The unprecedented economic disruption posed by the novel coronavirus has created opportunities for new technologies to change the game in most industries. The food supply chain is no exception. It remains ripe for new technologies to mitigate COVID-19-related disruptions and to improve the production, flow and consumer-friendliness of long-standing challenges.
An evolving conversation about supply chain changes spanning years has taken on a renewed intensity over the last six months. In 2016, a Food Industry Executive article signaled a number of ways the national food supply was being reshaped by technological advances. Globalization’s impact on the diversity of food sourcing caused the sub-industry of food safety testing to balloon to a market of $10.5 billion just six years ago. Local, near-source processing, chilling and freezing of food fostered new track-and-trace technologies, with product sales in that area quickly approaching the tens of billions halfway through the last decade.
One study cited by Food Industry Executive showed that information technology also played a critical role at reducing business costs and meeting customer demand. Products like sugar and flour, which are considered “functional” and subject to fairly stable demand, benefitted from automated ordering, quality-assurance control systems and delivery scheduling. Productivity and safety measures, like smart sensing labels that help to track and control temperatures and apps that can trace every ingredient in packaged products, rounded out the changes.
One accelerating trend has become especially personal to us all during the pandemic. Online grocery orders and delivery are no longer considered niche, luxury products as they were 5-10 years ago; they have been added to an expanding list of “essential” services.
If there is an overarching theme here, it is our ability to use new technologies to respond to whatever turn the world takes and make issues that arise a bit easier to overcome if we cannot fully get rid of them. When The Seam launched the Food Industry Exchange in May, long-standing industry trends were as much in mind as an instinct coronavirus was set to permanently change supply chains, barreling many changes forward by necessity. At the moment, the Food Industry Exchange is helping respond to imbalances between the supply side and the consumer side.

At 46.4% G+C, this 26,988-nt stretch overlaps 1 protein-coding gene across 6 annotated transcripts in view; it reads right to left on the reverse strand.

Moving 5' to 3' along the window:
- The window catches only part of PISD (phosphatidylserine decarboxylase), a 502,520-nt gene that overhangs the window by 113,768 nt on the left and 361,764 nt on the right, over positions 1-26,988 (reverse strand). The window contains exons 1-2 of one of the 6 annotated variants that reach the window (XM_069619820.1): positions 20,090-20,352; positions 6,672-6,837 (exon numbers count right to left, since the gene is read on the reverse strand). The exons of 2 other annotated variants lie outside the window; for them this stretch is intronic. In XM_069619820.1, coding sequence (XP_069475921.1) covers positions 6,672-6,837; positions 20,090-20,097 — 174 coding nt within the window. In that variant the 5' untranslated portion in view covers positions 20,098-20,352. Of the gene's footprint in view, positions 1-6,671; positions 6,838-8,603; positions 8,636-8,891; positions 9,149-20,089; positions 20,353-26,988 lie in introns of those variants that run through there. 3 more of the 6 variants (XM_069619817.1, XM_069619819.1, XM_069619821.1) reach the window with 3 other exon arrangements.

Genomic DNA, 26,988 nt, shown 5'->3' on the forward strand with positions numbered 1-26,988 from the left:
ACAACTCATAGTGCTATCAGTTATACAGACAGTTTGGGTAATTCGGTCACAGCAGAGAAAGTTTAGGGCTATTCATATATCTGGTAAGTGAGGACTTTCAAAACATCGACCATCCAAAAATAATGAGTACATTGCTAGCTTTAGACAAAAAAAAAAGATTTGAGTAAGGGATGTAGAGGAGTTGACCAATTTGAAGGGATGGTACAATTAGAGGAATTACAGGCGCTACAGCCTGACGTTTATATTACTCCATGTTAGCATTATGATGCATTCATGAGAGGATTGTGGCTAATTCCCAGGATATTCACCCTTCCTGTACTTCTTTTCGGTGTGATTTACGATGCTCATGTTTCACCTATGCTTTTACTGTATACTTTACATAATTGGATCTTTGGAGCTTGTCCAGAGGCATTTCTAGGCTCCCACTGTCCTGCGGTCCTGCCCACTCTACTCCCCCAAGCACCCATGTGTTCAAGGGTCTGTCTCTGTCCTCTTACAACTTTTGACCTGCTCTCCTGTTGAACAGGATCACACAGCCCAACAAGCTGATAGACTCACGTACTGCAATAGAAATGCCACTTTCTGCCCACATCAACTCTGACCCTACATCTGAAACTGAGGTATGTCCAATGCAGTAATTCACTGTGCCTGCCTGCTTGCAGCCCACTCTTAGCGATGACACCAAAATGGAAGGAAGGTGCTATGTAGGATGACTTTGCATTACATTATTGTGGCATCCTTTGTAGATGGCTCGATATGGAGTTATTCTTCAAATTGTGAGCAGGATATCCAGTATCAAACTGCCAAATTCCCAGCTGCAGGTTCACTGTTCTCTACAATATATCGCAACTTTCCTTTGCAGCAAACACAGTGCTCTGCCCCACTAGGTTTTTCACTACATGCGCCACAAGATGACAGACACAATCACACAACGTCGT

Things everyone noticed early on (e.g., the overflowing grocery store lines with carts full of toilet paper, pasta and soup) were and are part of a systemic supply chain disruption. They are parallel, on the one hand, to suppliers catering to specific businesses, services and industries being stuck with excess capacity when they closed. But excess capacity would seem to run counter to supermarket shelves stripped bare of essential items from consumers anxiously stockpiling. The Food Industry Exchange addresses this imbalance by, basically, playing matchmaker. Suppliers are connected with wholesalers and retailers on a registration-based, online exchange, showing them available products – yes, face masks included – digitizing and interconnecting a dispersed supply chain.
The signs are that our creativity in technological responses to supply chain shifts will continue to be needed in the coming months and even years. An often-cited Food Industry Association report suggests a majority of Americans think they will continue to shop the same as they did during the coronavirus, even after the crisis passes. Much more of them will eat at home, for example, and fewer will eat out, possibly broadening weekly shopping lists and the demand for certain products. Despite the fact that, from the start, Americans were assured they did not need to buy items like toilet paper in bulk like they were, anecdotal evidence suggests such shortages could remain a continued issue.
For those of us positioned to help, we will need to remain ever alert. But there is reason to be confident in technology’s ability, channeled by our ideas and implementation, to answer supply chain challenges of increasing intensity and complexity. Game on. And we are ready.
This article originally appeared on the Greater Memphis Chamber blog.
Mark Pryor is the Chairman and CEO of Memphis-based The Seam, a leading provider of food and agribusiness software and trading solutions, which is celebrating its 20th year in business. He serves on many industry boards, including Secretary of the Board at Agricenter International. Pryor was also named to the inaugural Board of Directors of the U.S. Cotton Trust Protocol in December 2019 as an advisor